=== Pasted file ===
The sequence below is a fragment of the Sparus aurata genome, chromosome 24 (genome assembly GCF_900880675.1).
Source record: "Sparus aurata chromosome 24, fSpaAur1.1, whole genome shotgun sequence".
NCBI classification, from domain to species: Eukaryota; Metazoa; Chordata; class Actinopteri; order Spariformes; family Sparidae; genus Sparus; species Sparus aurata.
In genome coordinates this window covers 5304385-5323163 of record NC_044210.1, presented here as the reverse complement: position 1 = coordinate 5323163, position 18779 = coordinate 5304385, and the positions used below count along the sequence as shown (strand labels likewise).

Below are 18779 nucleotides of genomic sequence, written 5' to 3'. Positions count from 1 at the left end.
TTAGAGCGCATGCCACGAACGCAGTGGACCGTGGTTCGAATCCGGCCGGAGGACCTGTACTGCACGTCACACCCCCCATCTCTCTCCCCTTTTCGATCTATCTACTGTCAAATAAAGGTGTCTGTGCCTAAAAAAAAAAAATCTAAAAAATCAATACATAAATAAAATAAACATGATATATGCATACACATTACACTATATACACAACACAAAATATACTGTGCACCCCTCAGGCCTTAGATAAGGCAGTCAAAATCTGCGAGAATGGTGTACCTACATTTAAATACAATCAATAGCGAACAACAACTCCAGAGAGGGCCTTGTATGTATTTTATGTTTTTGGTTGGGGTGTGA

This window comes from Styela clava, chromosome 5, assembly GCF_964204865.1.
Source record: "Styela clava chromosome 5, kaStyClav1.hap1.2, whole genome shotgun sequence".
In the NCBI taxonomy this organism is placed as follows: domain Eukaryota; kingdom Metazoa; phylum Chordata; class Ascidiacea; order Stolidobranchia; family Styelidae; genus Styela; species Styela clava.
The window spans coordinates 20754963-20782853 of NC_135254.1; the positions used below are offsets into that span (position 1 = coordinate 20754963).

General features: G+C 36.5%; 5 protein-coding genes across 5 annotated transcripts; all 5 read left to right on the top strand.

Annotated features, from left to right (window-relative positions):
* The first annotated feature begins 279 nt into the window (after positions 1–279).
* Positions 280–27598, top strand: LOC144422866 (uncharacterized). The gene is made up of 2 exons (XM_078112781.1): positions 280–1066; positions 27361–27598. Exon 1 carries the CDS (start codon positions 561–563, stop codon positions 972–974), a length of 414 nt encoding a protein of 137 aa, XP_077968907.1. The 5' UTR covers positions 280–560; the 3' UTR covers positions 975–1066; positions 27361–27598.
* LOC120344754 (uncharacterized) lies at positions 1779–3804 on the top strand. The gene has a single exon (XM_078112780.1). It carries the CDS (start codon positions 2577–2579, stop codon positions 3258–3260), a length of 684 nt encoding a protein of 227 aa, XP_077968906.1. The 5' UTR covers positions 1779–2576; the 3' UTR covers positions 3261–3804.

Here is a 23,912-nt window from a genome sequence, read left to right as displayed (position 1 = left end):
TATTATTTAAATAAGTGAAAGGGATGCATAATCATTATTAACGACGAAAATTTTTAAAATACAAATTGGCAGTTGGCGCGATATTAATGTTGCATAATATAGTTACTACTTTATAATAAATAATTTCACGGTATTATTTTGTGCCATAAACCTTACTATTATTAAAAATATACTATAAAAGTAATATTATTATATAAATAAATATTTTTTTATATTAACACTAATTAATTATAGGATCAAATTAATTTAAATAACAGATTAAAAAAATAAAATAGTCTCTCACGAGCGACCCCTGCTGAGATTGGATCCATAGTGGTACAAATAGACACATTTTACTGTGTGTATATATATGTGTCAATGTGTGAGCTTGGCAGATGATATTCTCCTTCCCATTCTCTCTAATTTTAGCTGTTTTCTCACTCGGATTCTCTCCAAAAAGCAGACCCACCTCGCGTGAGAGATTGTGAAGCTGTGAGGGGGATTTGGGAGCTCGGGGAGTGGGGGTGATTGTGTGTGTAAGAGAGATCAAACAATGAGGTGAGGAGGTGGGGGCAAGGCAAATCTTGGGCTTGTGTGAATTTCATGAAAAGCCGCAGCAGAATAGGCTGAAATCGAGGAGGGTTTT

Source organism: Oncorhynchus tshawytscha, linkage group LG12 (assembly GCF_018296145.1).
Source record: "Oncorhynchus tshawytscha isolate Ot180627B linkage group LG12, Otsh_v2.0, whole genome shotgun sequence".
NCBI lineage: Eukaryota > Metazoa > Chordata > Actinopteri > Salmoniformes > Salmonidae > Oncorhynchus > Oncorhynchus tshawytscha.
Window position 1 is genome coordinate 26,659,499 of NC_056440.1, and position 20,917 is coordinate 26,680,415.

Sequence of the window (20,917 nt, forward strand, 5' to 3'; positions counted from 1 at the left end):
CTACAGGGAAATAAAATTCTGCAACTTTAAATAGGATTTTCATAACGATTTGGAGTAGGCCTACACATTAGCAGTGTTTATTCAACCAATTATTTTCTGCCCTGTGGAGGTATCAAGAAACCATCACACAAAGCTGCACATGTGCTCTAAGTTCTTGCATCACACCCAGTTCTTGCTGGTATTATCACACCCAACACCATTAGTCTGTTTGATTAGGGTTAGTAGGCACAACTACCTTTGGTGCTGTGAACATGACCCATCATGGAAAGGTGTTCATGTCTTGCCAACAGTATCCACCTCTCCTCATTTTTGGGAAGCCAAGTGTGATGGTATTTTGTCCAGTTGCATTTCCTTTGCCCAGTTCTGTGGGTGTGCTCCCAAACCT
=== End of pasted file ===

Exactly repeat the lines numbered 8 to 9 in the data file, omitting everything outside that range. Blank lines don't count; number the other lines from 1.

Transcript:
Source record: "Styela clava chromosome 5, kaStyClav1.hap1.2, whole genome shotgun sequence".
In the NCBI taxonomy this organism is placed as follows: domain Eukaryota; kingdom Metazoa; phylum Chordata; class Ascidiacea; order Stolidobranchia; family Styelidae; genus Styela; species Styela clava.